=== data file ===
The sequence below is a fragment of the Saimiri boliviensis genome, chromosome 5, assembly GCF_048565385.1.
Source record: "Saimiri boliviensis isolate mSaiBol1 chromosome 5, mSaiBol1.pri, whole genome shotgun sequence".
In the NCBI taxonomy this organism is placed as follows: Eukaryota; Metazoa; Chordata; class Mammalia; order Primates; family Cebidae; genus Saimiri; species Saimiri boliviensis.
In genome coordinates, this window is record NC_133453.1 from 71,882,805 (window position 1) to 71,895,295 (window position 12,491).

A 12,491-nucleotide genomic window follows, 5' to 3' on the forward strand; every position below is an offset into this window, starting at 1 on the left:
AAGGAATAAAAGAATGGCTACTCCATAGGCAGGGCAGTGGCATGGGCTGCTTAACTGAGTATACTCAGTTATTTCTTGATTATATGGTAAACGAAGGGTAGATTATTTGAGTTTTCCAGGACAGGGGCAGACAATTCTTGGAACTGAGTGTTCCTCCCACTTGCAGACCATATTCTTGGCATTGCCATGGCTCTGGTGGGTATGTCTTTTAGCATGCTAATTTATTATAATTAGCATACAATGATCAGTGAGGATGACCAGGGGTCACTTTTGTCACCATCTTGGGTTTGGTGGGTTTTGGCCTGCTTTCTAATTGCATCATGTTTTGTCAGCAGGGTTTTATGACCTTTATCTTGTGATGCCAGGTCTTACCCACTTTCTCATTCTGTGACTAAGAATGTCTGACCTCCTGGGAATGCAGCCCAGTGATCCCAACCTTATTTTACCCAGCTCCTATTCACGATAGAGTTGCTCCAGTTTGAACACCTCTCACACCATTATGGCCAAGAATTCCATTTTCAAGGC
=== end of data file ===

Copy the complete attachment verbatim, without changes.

The sequence below is a fragment of the Saimiri boliviensis genome, chromosome 5, assembly GCF_048565385.1.
Source record: "Saimiri boliviensis isolate mSaiBol1 chromosome 5, mSaiBol1.pri, whole genome shotgun sequence".
In the NCBI taxonomy this organism is placed as follows: Eukaryota; Metazoa; Chordata; class Mammalia; order Primates; family Cebidae; genus Saimiri; species Saimiri boliviensis.
In genome coordinates, this window is record NC_133453.1 from 71,882,805 (window position 1) to 71,895,295 (window position 12,491).

A 12,491-nucleotide genomic window follows, 5' to 3' on the forward strand; every position below is an offset into this window, starting at 1 on the left:
AAGGAATAAAAGAATGGCTACTCCATAGGCAGGGCAGTGGCATGGGCTGCTTAACTGAGTATACTCAGTTATTTCTTGATTATATGGTAAACGAAGGGTAGATTATTTGAGTTTTCCAGGACAGGGGCAGACAATTCTTGGAACTGAGTGTTCCTCCCACTTGCAGACCATATTCTTGGCATTGCCATGGCTCTGGTGGGTATGTCTTTTAGCATGCTAATTTATTATAATTAGCATACAATGATCAGTGAGGATGACCAGGGGTCACTTTTGTCACCATCTTGGGTTTGGTGGGTTTTGGCCTGCTTTCTAATTGCATCATGTTTTGTCAGCAGGGTTTTATGACCTTTATCTTGTGATGCCAGGTCTTACCCACTTTCTCATTCTGTGACTAAGAATGTCTGACCTCCTGGGAATGCAGCCCAGTGATCCCAACCTTATTTTACCCAGCTCCTATTCACGATAGAGTTGCTCCAGTTTGAACACCTCTCACACCATTATGGCCAAGAATTCCATTTTCAAGGC